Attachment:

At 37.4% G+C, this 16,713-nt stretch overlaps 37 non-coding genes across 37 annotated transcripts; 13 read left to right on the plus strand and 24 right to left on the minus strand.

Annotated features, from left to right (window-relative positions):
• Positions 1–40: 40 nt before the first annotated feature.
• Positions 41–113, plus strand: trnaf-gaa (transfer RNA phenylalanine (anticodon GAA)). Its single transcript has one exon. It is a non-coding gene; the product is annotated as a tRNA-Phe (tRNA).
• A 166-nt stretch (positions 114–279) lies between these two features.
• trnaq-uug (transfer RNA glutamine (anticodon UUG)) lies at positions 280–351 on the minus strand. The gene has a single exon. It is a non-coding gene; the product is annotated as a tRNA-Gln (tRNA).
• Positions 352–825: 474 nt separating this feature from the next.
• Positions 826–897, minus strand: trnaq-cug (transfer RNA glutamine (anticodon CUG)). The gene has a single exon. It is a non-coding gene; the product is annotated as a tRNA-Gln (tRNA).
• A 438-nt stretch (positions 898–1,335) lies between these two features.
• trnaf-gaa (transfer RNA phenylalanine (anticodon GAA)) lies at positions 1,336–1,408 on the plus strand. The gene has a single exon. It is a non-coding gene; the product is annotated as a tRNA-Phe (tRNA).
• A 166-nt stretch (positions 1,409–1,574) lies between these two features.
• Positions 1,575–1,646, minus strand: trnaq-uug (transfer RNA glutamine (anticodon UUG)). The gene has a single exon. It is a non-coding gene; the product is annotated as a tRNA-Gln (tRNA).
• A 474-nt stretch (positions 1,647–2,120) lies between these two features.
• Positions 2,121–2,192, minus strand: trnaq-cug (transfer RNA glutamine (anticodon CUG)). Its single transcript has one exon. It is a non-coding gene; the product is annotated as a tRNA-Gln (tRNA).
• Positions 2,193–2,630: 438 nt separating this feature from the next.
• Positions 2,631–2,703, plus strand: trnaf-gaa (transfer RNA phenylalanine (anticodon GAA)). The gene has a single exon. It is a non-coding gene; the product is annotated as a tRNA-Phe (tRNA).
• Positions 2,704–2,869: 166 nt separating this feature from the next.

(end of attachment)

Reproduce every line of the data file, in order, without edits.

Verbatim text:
At 37.4% G+C, this 16,713-nt stretch overlaps 37 non-coding genes across 37 annotated transcripts; 13 read left to right on the plus strand and 24 right to left on the minus strand.

Annotated features, from left to right (window-relative positions):
• Positions 1–40: 40 nt before the first annotated feature.
• Positions 41–113, plus strand: trnaf-gaa (transfer RNA phenylalanine (anticodon GAA)). Its single transcript has one exon. It is a non-coding gene; the product is annotated as a tRNA-Phe (tRNA).
• A 166-nt stretch (positions 114–279) lies between these two features.
• trnaq-uug (transfer RNA glutamine (anticodon UUG)) lies at positions 280–351 on the minus strand. The gene has a single exon. It is a non-coding gene; the product is annotated as a tRNA-Gln (tRNA).
• Positions 352–825: 474 nt separating this feature from the next.
• Positions 826–897, minus strand: trnaq-cug (transfer RNA glutamine (anticodon CUG)). The gene has a single exon. It is a non-coding gene; the product is annotated as a tRNA-Gln (tRNA).
• A 438-nt stretch (positions 898–1,335) lies between these two features.
• trnaf-gaa (transfer RNA phenylalanine (anticodon GAA)) lies at positions 1,336–1,408 on the plus strand. The gene has a single exon. It is a non-coding gene; the product is annotated as a tRNA-Phe (tRNA).
• A 166-nt stretch (positions 1,409–1,574) lies between these two features.
• Positions 1,575–1,646, minus strand: trnaq-uug (transfer RNA glutamine (anticodon UUG)). The gene has a single exon. It is a non-coding gene; the product is annotated as a tRNA-Gln (tRNA).
• A 474-nt stretch (positions 1,647–2,120) lies between these two features.
• Positions 2,121–2,192, minus strand: trnaq-cug (transfer RNA glutamine (anticodon CUG)). Its single transcript has one exon. It is a non-coding gene; the product is annotated as a tRNA-Gln (tRNA).
• Positions 2,193–2,630: 438 nt separating this feature from the next.
• Positions 2,631–2,703, plus strand: trnaf-gaa (transfer RNA phenylalanine (anticodon GAA)). The gene has a single exon. It is a non-coding gene; the product is annotated as a tRNA-Phe (tRNA).
• Positions 2,704–2,869: 166 nt separating this feature from the next.